ACEs and Hormones
So why all this information on hormones and toxic stress? And how does it all tie back to understanding Adverse Childhood Experiences? Dr. Nadine Burke Harris, a pioneer in ACEs research, explains that adrenaline and cortisol are great if you encounter a bear in the woods. “The problem,” she says, “is what happens when the bear comes home single night?”
Continuous and repeated activation of the fight or flight response can “burn out” the system which is not intended to be in constant use. Adults suffer physical health issues if adrenaline and cortisol are released too frequently into their bodies. High blood pressure, chronic inflammation, high glucose levels, and low bone density are just a few of the numerous side effects which can result in:
• Digestive problems
• Heart disease
• Sleep problems
• Weight gain
• Memory and concentration impairment
The Effects on Children
For children, the situation is even worse. When little human brains and bodies are growing, there is a lot to do. The brain is developing at its fastest rate. Brain growth surges for the first 3 years of life, expands rapidly for the next ten years, then plateaus in the early 20s. But during the formative years, the body is using resources like the energy from food to accomplish countless tasks – building muscle, growing bone, honing the senses, and developing coordination and communication skills. With only a finite number of resources available, the brain allocates them to the most immediate and vital needs. In the case of constant fear and danger, the adrenaline process is triggered again and again at the expense of developing other parts of the brain and body.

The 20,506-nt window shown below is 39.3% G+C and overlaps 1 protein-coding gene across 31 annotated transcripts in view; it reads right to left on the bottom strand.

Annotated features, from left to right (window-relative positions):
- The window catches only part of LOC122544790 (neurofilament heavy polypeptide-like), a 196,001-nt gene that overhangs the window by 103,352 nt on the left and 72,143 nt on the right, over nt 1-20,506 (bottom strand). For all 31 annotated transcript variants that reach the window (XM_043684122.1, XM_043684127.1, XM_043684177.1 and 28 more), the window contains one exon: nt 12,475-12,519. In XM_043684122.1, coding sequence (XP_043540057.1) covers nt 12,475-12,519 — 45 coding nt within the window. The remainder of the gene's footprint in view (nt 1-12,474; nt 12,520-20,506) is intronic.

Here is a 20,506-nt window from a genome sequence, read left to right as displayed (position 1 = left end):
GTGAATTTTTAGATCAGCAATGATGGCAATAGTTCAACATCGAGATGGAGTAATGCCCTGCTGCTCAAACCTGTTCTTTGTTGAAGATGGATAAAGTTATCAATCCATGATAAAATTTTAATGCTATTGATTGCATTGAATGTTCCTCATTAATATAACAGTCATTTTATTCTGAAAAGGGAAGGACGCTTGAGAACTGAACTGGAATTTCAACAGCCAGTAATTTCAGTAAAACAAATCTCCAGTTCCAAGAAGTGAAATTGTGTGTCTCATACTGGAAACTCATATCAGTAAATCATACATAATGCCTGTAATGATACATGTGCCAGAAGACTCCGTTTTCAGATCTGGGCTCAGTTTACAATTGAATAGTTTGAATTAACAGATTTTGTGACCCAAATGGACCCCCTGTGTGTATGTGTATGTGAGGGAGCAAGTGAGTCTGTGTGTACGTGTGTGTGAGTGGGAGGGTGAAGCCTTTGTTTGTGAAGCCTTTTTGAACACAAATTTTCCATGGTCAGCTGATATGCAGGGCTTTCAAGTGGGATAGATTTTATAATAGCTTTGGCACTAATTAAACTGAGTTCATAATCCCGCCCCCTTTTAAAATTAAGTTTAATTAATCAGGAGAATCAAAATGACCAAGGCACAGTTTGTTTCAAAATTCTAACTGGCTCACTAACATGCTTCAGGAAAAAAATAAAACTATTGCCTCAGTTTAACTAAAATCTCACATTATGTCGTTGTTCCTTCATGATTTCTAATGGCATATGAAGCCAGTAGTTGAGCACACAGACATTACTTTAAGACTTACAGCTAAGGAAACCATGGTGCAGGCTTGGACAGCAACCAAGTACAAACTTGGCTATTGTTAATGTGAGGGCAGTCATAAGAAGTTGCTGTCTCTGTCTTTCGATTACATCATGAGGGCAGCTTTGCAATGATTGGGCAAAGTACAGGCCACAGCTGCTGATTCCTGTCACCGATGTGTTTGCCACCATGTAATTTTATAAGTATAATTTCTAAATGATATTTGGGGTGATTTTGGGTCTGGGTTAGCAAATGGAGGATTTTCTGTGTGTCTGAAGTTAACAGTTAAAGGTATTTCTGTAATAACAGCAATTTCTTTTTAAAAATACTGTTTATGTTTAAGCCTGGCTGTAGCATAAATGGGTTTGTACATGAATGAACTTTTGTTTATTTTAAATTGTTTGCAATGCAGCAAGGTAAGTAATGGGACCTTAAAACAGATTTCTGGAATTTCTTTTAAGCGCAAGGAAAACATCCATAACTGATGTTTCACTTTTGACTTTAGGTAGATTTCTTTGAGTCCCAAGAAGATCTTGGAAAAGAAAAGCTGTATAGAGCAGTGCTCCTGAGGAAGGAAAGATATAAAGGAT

Since survival must come first, that’s where all the energy goes, neglecting cognitive development and impeding those sectors of the brain vital for reasoning, self-regulation, and ultimately behavior and learning ability for the rest of a child’s life. In many cases, the lost ground is difficult, if not impossible, to make up.
A Life of Fear
So, imagine a child living in a home with domestic violence. He lives with daily uncertainty and apprehension. He is on constant alert, waiting for the next tragic event. He is always in fear of witnessing or being the victim of abuse. When it occurs, he suffers extreme terror and a sense of helplessness. He lives his life in a constant state of toxic stress. The healthy development we owe all children has, in a sense, been stolen from him.
Effects of Toxic Stress on the Body Systems of a Child
Toxic stress disrupts the developing brain, including changes to the hippocampus, prefrontal cortex, and amygdala. This raises the risk of cognitive impairment, learning disabilities, hyperactivity, poor self-regulation, inhibited memory and attention span, and anxiety.
Toxic stress increases a child’s risk of developing high blood pressure later in life because it elevates levels of inflammation that can damage the arteries. This can lead to heart disease, stroke, and other serious heart issues.
Toxic stress raises the risk of infections and autoimmune diseases due to chronic inflammation and other factors. This can impair the normal development of the body’s immune system.